It is because of their importance to professional golfers that caddies, whilst obviously not in the same financial league as the players themselves, are often well remunerated for their services.
Usually, for PGA tour caddies a base salary will be supplemented with a percentage share of any winnings achieved by the golfer.
In the event of a golfer winning a tournament, the caddy may take as much as ten percent of that player’s earnings.
Typically this reduces to seven percent for a top ten performance, or five percent if the player misses the top placings.
A caddy can make between $1,500 and $2,500 per week during golf tournaments, according to Forbes.
For most caddies, pay will also include any travel or out-of-pocket expenses incurred whilst at work. This is important because in the first instance it will be the caddies who incur their own expenses in preparation for a game.
A caddy in golf is part of a team, serving as partner, trainer, advisor and confidant to their player who is thereby left to concentrate on the task ahead, which is winning the tournament.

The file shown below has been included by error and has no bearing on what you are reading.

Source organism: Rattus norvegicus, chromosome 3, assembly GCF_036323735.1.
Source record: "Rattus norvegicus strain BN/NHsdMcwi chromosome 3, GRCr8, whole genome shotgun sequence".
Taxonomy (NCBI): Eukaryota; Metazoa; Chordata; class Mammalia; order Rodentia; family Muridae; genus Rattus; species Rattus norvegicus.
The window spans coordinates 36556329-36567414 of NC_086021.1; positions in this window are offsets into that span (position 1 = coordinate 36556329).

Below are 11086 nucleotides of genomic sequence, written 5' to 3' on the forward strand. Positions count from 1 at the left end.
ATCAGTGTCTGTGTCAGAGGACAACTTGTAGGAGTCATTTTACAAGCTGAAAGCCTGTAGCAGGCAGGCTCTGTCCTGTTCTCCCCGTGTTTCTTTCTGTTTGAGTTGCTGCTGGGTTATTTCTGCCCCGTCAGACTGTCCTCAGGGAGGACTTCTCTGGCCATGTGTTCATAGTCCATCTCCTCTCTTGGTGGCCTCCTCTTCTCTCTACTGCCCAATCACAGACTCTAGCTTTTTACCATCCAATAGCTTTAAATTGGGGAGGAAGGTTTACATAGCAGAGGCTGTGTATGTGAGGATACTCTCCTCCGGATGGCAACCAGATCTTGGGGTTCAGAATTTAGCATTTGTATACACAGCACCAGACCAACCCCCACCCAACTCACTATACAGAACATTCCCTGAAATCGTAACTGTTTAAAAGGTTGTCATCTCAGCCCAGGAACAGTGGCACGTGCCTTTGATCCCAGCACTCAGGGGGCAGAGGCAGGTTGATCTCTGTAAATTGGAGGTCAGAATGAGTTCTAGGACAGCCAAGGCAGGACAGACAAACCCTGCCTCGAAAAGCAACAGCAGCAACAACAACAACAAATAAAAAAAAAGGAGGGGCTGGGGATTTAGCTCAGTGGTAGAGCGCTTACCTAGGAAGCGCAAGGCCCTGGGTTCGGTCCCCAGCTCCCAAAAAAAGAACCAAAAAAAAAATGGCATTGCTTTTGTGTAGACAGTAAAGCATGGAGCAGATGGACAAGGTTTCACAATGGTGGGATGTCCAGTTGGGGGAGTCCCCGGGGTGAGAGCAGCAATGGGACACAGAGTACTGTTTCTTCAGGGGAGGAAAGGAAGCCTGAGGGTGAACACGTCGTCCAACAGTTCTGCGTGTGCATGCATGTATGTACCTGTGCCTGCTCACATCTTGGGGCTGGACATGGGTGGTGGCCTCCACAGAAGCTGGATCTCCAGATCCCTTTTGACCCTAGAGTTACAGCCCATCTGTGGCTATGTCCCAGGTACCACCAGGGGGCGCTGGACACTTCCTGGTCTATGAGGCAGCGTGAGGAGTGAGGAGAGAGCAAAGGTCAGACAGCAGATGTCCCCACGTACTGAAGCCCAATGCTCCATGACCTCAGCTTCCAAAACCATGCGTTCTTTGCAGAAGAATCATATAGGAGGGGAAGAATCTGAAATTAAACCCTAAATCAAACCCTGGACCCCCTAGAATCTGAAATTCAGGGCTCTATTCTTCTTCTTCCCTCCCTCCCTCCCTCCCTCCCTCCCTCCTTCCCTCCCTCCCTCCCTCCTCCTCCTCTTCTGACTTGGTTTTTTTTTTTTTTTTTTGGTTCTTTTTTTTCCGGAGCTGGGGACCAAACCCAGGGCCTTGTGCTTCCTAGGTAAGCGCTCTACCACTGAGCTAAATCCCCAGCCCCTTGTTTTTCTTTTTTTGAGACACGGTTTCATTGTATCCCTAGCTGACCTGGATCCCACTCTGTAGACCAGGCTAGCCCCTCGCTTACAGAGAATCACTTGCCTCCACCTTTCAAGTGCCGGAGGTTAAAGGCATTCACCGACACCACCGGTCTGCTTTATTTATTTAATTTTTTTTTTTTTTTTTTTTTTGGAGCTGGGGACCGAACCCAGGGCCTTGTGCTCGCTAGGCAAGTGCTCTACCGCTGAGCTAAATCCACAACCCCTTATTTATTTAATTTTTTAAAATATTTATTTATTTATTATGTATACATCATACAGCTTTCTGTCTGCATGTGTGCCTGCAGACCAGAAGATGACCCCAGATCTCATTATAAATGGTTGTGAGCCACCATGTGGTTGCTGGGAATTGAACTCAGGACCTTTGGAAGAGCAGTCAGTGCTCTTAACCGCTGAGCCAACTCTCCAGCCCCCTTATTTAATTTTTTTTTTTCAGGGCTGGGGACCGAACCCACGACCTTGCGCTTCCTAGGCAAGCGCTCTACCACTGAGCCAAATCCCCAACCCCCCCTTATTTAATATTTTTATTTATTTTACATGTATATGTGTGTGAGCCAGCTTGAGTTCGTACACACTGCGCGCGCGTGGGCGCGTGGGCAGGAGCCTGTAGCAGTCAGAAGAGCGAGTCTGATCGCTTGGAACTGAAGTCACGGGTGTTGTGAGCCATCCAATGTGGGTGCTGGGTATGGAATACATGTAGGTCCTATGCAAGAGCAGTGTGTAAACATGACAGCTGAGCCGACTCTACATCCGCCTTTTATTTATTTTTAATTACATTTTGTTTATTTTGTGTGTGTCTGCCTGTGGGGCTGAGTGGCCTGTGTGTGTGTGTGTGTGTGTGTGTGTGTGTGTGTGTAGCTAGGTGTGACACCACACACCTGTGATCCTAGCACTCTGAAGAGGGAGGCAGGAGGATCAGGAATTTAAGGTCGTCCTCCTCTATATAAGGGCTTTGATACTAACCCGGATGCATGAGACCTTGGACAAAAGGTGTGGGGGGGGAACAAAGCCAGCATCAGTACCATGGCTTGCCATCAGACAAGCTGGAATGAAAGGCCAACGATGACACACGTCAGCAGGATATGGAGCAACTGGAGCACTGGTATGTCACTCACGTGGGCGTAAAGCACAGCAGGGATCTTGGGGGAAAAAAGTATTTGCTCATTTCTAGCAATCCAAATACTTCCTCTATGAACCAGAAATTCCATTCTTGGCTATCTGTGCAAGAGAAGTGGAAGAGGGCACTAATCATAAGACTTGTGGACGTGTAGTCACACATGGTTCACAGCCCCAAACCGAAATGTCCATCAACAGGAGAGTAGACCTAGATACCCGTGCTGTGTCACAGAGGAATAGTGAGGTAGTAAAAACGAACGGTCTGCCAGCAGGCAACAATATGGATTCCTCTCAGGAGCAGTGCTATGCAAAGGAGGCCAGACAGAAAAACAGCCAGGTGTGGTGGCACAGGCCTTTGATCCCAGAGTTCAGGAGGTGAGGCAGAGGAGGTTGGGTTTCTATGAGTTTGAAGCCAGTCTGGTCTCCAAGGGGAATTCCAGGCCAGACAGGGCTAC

When a player wins, their assistant benefits financially. Theirs is very much a mutually advantageous relationship.
Good caddies are a priceless resource and a much sought-after commodity.
Richest Golf Caddies in 2020
According to data from the PGA tour in 2020, the following caddies were the highest paid on the circuit in that year, the last year for which we presently have information:
Caddying for US golfer and former world number one Justin Thomas, Johnson netted over half a million dollars in that one year alone making him officially the biggest earner amongst his kind.
Nevertheless, they parted ways following that tournament, Johnson saying that we wished to pursue new interests.
He was replaced by English-born American Jim “Bones” Mackay.
Having carried clubs for fellow American Ryan Moore, Jakovac teamed up with Collin Marikawa who went on to win the PGA Championship.
The following year Marikawa won the Open Championship on Jakovac’s 39th birthday, directing the crowd in an enthusiastic rendition of “Happy Birthday to You”.
Jakovac earned nearly $483,000 dollars in 2020.
Caddy for Dustin Johnson, one of the best golfers in the game, won the Masters in November 2020 with his younger brother at his side. Consequently, Austin Johnson found himself among the ranks of top caddies boasting six-figure salaries.
In his case, his earnings in 2020 amounted to $472,600.
Served Webb Simpson in 2020, when the latter re-entered the world’s top ten after winning the Waste Management Phoenix Open.
Tesori took home not very far short of $420,000.
Simpson believes theirs is a partnership brought together by God.
Jon Rahm was the golfer employing this top-rank caddy, only the second Spaniard (after the legendary Seve Ballesteros) to be rated the number one golfer in the world.
In 2020, with Adam Hayes at his side, Rahm won the Memorial Tournament and the BMW Championship.